The Metropolitan Police is investigating the Post Office for fraud related to money taken from wrongly prosecuted subpostmasters, nearly four years after the force began investigating possible crimes of perjury committed by former Fujitsu staff.
As revealed by Computer Weekly in April 2020, the Met Police began investigating whether tech executives at Fujitsu, which supplied the Post Office’s Horizon retail and accounting system, committed perjury during prosecutions of subpostmasters. In November that same year the Met opened a full investigation, which is ongoing. (see below for more details).
This second investigation into potential crimes is focused on the Post Office strategy of recovering phantom losses from prosecuted subpostmasters. Between 2000 and 2015 there were 736 prosecutions of subpostmasters by the Post Office over unexplained shortfalls, for crimes including theft and false accounting. The Post Office forced subpostmasters to pay for the shortfalls, despite there being no evidence of cash actually being stolen, only the shortfalls incorrectly recorded by the Horizon system.
The Metropolitan Police told The Times it is “investigating potential fraud offences arising out of these prosecutions” which included “monies recovered from subpostmasters as a result of prosecutions or civil actions.”
The Post Office rolled out the Horizon retail and accounting software from Fujitsu in 1999, to automate accounting in 14,000 Post Office branches. Subpostmasters, who until then used manual paper-based accounting methods, began to have problems balancing their accounts.
Their contract with the Post Office, which was later described as oppressive by a High Court judge, did not change in line with the new technology. It made them responsible for making all shortfalls good, unless they could prove it was not their fault. Many suspected the Horizon system was to blame, but each was told they were the only one having problems.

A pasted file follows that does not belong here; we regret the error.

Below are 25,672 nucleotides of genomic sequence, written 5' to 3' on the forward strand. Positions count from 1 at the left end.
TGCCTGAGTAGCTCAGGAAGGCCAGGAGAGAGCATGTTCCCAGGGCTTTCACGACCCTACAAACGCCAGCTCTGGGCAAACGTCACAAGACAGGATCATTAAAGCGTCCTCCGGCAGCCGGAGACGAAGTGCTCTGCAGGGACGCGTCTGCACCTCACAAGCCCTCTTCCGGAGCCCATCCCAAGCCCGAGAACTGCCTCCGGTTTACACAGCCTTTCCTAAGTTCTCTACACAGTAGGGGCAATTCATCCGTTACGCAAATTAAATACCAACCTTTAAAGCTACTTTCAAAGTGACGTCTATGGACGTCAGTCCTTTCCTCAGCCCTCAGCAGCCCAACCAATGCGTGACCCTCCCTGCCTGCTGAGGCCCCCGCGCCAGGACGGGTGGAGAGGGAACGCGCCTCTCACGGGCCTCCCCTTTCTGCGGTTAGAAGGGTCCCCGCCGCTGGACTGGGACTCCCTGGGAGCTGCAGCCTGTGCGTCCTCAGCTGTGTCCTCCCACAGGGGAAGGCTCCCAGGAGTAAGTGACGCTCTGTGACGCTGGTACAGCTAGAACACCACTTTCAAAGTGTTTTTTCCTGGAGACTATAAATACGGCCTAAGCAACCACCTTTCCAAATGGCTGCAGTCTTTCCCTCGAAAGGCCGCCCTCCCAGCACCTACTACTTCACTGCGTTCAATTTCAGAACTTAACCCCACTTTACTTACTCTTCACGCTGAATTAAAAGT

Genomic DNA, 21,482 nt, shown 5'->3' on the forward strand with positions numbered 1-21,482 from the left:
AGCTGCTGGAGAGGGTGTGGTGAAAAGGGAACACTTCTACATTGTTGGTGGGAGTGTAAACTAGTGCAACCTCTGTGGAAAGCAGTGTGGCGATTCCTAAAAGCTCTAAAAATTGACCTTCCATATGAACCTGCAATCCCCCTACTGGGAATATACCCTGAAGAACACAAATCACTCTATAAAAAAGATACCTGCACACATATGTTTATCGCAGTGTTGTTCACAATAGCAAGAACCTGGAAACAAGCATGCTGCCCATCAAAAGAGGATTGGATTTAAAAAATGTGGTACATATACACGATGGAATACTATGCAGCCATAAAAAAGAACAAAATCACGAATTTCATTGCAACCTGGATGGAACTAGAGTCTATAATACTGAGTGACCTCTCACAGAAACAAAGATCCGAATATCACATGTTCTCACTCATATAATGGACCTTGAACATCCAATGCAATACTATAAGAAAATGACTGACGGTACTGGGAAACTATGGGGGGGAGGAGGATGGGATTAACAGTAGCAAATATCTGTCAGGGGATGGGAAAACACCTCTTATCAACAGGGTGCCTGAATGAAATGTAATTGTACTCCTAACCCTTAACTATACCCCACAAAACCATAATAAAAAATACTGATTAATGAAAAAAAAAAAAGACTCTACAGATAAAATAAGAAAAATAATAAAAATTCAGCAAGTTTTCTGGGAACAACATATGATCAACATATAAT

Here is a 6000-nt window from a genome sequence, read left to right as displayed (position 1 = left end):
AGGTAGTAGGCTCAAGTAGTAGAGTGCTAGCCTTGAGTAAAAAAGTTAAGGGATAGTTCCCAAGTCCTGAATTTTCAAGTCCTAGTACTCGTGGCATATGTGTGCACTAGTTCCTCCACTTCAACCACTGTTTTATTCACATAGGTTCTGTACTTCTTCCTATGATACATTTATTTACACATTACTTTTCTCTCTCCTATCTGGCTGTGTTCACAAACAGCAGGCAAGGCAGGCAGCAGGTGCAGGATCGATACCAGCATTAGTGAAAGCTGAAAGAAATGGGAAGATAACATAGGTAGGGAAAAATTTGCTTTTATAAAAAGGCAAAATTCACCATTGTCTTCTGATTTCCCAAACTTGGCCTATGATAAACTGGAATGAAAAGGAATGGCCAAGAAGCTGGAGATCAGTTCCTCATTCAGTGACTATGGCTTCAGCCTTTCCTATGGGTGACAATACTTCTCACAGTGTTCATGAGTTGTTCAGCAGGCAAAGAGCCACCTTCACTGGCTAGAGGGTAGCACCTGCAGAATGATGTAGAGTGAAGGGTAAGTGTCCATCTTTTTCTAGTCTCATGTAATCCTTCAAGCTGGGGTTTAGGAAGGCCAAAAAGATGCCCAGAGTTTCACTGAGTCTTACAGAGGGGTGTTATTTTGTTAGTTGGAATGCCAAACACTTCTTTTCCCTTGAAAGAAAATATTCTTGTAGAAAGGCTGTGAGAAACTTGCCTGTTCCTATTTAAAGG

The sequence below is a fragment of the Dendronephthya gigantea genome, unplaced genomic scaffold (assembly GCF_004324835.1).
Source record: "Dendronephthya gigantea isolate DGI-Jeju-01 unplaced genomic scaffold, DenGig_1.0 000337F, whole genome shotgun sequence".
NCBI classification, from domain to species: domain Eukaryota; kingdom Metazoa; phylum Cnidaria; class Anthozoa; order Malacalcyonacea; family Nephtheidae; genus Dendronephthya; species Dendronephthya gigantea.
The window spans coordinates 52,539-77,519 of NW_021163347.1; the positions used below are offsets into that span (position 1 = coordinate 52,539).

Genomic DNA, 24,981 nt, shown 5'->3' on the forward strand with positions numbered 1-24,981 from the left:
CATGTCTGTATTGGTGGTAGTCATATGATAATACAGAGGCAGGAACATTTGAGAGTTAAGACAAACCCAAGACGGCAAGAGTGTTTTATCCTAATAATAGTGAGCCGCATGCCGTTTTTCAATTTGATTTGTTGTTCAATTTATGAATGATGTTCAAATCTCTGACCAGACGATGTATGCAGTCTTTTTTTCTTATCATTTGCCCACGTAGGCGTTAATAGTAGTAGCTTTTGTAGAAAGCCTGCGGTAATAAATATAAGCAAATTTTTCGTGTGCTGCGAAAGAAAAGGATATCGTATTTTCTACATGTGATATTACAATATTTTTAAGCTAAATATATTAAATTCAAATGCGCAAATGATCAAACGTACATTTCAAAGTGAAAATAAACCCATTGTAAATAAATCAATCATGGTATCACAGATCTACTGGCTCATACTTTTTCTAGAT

Hundreds were sent to prison and many received other criminal punishments, with thousands affected by the Horizon problems. Those convicted have lived with criminal records and all the difficulties that go with that. Nearly 100 of those prosecuted have so far had convictions overturned in what is often described as the widest miscarriage of justice in UK history.
While not all victims were prosecuted, thousands were made to pay back money after shortfalls appeared in their accounts on Horizon.
The Horizon system was proved to be error prone during a High Court legal battle that began in 2018. A group of 555 members of the Justice for Subpostmasters Alliance, sued the Post Office to prove that errors in the Horizon system were causing unexplained accounting discrepancies. The judge in the High Court case, Peter Fraser, described the Post Office’s claims that the Horizon system was bug free as “the 21st century equivalent of maintaining that the Earth is flat.”
Computer Weekly exposed the scandal in 2009 with an investigation into problems being experienced by seven subpostmasters including Alan Bates and Noel Thomas in North Wales, Lee Castleton in Bridlington and Jo Hamilton in Hampshire. All four featured in the recent ITV drama Mr Bates vs the Post Office.
Also read: What you need to know about the Horizon scandal